4

Simple: create a new identity to develop and the same identity to make it known in the community (thus join the community with a 2nd account) . Use your previous account in the community as before. If you must, also use separate VPN to access these accounts to disallow identification via IP number comparisons.


3

Licencing a piece of code is as simple as that: just state that the code is under the license, and you're done. Usually it's a good idea to add author information, too. The whole point of the exercise is that any other person can unambiguously know the origin of the code and the license (thus permissions granted) for its usage. There is no formal requirement....


2

It's as simple as that. All you need to do is declare the license you are using and add a copy of that license to the source repository. Note that for most licenses, you'll also need to specify the copyright holder and the year the copyright took effect in the licsece's body.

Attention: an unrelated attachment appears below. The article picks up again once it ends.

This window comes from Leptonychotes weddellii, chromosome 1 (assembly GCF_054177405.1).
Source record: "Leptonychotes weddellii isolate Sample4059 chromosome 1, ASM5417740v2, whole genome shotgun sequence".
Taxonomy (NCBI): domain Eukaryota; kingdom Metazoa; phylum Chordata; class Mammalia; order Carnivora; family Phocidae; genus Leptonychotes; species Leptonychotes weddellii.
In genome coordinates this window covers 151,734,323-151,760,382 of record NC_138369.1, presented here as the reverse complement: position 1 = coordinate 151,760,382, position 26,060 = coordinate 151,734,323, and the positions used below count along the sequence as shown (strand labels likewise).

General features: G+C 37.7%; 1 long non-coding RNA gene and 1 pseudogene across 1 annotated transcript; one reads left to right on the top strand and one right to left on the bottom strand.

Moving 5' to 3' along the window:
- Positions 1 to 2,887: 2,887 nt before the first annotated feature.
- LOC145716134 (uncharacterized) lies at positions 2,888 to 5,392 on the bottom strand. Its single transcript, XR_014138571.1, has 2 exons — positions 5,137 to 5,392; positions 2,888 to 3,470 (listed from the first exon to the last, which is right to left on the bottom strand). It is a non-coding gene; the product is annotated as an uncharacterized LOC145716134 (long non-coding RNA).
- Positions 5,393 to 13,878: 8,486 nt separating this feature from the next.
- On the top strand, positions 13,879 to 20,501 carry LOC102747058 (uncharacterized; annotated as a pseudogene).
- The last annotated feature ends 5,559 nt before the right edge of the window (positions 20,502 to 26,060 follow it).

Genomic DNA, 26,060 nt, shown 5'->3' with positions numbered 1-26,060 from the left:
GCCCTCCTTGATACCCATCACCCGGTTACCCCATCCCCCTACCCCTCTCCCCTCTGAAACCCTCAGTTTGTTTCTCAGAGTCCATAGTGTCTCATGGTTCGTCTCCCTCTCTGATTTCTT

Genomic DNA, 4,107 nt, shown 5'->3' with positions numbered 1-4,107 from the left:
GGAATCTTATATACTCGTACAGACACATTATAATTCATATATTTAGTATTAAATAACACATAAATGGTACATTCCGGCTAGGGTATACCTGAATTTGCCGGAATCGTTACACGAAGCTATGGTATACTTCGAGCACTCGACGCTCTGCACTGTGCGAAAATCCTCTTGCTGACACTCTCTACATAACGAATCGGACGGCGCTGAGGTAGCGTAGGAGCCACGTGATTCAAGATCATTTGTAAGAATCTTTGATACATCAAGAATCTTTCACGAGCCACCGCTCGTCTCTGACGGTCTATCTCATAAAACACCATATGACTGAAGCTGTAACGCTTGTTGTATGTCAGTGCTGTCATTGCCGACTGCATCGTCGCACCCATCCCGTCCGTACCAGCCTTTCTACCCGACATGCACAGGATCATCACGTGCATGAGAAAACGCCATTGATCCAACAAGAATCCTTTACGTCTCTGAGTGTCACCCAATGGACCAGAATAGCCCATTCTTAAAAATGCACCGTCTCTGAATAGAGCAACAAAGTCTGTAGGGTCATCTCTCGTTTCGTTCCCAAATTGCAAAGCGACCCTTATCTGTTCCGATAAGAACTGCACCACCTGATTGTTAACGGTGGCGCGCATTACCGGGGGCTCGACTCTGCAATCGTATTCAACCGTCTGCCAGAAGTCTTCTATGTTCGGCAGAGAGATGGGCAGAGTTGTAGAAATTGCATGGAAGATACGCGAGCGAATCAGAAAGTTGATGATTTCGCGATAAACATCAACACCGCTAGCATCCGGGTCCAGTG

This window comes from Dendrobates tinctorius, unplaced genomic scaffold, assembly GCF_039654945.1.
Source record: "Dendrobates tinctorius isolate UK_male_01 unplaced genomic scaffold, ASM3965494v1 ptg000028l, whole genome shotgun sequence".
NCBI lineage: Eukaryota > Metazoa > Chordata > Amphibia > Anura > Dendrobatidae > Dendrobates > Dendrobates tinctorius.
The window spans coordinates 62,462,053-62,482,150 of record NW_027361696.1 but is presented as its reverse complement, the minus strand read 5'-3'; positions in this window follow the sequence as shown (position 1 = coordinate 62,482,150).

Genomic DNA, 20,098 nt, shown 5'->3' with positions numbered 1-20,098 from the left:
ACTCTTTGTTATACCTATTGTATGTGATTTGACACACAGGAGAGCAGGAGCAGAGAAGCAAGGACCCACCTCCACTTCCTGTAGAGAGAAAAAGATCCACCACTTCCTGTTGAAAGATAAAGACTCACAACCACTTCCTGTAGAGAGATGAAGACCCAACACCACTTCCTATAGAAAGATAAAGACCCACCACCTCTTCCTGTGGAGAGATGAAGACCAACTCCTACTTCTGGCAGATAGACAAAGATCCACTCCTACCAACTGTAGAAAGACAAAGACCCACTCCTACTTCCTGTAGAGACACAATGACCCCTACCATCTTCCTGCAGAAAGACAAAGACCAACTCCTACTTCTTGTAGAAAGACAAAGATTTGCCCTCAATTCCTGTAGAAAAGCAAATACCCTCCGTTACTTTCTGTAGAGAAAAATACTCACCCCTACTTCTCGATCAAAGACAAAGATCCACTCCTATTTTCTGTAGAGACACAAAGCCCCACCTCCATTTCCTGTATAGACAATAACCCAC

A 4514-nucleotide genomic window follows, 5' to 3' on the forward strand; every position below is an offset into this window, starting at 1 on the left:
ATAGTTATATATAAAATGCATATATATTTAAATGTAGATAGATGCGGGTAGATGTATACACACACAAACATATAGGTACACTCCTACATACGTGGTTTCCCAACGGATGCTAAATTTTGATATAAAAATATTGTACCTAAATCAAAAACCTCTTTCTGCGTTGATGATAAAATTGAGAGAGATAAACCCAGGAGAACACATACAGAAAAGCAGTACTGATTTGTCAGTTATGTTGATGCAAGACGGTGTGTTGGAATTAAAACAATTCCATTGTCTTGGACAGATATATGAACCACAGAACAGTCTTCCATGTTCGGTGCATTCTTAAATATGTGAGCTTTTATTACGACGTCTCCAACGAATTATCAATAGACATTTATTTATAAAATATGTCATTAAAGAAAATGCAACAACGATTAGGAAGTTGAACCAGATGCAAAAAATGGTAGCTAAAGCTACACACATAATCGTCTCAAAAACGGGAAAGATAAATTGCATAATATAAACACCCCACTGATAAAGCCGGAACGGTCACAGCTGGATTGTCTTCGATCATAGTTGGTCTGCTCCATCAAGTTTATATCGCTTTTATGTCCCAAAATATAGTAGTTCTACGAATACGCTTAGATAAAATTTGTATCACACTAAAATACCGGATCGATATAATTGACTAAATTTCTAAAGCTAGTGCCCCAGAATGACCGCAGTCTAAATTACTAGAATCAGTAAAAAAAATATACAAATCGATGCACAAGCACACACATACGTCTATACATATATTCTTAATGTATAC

2

The source that you are required to disclose according to the LGPL is not the project you forked from, but the source code of your package. And the LGPL defines source code as "the format that is preferred for making modifications". Stating in your readme which package you forked from and what changes you made to it is not wrong, but it is not what ...


2

Yes, you can use. If you are not using it at all, no, but as good practice you should refer your inspirations. Also, I would like to highlight what you said about copying code, it's a tight line because you are getting inspired by that code. Just take caution about how you write the code, and don't fall in a copyright problem!


1

You could create a new identity for development and then, with your other identity inside the community, pretend that you just stumbled upon that open-source tool you created with the secret identity. That way, nobody has to know that you are the author of the tool, and you don't have to possibly violate community rules by having two accounts. (since I don't ...


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